Here is my promised response to “Problems With Jihadwatch’s Op-Ed In Emory Univ. Student Paper,” by Ali Eteraz at Eteraz.org. Just in case anyone is confused, as always with this sort of thing the blockquoted portions are from Eteraz’s article and the non-blockquoted parts are my response.
We can conclude that the politicization of American universities is complete when everyone from Barrack Obama, a popular candidate for President, and Jihadwatch, a blog on the fringes of American conservatism, both feel the need to dive into our intellectual sanctuaries to peddle their opinions. As a matter of policy, politicians and pundits should abstain from entering the academcy unless they are invited.
Yes, that would be great. The academy should be above politics. Unfortunately, the academy has already been politicized. Politically and ideologically motived academics like Omid Safi and Carl Ernst indoctrinate their students into a particular view of my work and that of others, instead of giving those students the tools to come to their own conclusions about the issues at hand. Then, after spreading their propaganda, they refuse to discuss these issues with me. These are just two small examples of the manifest fact that the academy has already been politicized. When Rashid Khalidi can hold a professor’s chair at Columbia University and Ward Churchill can become not just a professor, but a hero of the Left, clearly the “politicians and pundits” have already entered the academy. But only one point of view is dominant there; read my friend D’Souza’s Illiberal Education or David Horowitz’s new Indoctrination U: The Left’s War Against Academic Freedom.
This dominance should be challenged, if our universities are going to survive as anything more than propaganda centers.
Recently, Jihadwatch writer Robert Spencer submitted an op-ed full of glaring errors to the Emory Wheel, Emory University’s Student Paper. The central premise of this op-ed (which is a shortened version of his earlier post), was this:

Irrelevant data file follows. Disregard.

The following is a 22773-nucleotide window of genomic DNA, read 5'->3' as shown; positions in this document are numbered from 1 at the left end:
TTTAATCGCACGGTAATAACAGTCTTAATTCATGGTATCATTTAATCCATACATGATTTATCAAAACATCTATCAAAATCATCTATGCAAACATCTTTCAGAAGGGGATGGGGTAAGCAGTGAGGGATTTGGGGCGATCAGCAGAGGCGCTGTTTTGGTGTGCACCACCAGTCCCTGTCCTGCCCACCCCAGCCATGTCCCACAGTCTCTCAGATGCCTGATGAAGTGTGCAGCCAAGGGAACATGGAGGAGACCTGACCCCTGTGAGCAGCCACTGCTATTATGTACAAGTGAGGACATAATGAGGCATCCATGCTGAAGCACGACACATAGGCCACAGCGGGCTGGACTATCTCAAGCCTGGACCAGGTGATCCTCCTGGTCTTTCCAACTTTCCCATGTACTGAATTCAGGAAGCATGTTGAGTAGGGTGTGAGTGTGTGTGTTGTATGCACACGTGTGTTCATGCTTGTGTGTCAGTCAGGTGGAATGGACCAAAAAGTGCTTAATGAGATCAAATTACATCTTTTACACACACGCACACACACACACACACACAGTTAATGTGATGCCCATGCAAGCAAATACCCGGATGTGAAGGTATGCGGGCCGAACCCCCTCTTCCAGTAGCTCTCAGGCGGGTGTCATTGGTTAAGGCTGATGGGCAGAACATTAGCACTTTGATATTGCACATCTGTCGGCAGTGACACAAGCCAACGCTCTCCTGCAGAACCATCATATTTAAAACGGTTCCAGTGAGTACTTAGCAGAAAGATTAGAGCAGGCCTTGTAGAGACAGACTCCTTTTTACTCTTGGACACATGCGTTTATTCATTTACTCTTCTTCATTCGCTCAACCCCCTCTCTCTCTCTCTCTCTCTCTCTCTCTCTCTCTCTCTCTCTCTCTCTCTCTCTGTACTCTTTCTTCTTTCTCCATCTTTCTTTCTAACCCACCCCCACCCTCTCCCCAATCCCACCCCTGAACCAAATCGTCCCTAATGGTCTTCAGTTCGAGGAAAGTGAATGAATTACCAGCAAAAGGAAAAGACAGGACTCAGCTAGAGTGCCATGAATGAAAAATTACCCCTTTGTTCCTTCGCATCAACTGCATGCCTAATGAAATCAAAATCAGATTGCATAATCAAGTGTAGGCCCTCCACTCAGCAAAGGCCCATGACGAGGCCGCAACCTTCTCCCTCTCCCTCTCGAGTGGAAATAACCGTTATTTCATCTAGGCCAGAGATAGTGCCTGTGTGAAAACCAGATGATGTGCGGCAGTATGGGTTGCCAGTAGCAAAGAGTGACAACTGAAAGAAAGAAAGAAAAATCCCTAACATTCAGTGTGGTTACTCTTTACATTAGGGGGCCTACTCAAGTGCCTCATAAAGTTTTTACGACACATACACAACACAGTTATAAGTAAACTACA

Unfortunately, however, jihad as warfare against non-believers in order to institute “Sharia” worldwide is not propaganda or ignorance, or a heretical doctrine held by a tiny minority of extremists. Instead, it is a constant element of mainstream Islamic theology.
The article then quotes various legal scholars from Islamic history that purportedly support the thesis of the article. It then, generously, concludes with challenging a college student to a debate.
I make no apologies for challenging a college student to a debate. A person who makes public assertions ought to be prepared to defend them, no matter what his or her station in life. College students should be the last people who are immune from intellectual challenge or debate. I myself have innumerable times invited discussion and debate about what I have written, and have in return, as I noted below, received only abuse. You can see that abuse, including sometimes outright falsehoods about what I actually say, in the print debates I’ve had with Hussam Ayloush, Asad AbuKhalil, and Khaleel Mohammed.
Well, contrary to myth, my books are not full of abuse, but of documented material. If I am wrong, establish that with evidence. Instead, polemicists have attacked my publishers, my character, my motives, my decency as a human being, predicted I would die lonely and abandoned and damned me to hell, and then called me a polemicist. All’s fair in love and war, but they should know that such tactics convince only the credulous, and do not constitute credible refutation of the points I have made — and what’s more, they suggest an inability to respond substantively.
So yes, I’ll happily debate that college student. Or Safi, or Ernst, or Akbar Ahmed, or Jamal Badawi, or Ahmed Afzaal, or Mark LeVine, or any of the other academics who have either declined my invitation to dialogue or debate, or never quite gotten around to getting back to me.
Immediately one has to look at the most obvious of errors in this piece.
Good. You, Mr. Eteraz, will be among the first to raise specific objections.
First, none of the scholars Spencer cites to were alive after the year 1406 A.D. The only link he offers between the past and today is the assertion that one of the jurists, Ibn Taymiya (d. 1328), is a “favorite of Osama bin Laden and other jihadists.” Yet, on the basis of the fact that one jurist, from more than 600 years ago, is the “favorite” of Bin Laden, Spencer derives his conclusion that Jihad is a “constant” element of “mainstream Islamic theology.” One scholar. 600 years removed. One Bin Laden. Can a reasonable person really believe that such a link proves something about “mainstream Islamic theology”? One doesn’t have to attend Emory University to be able to answer that.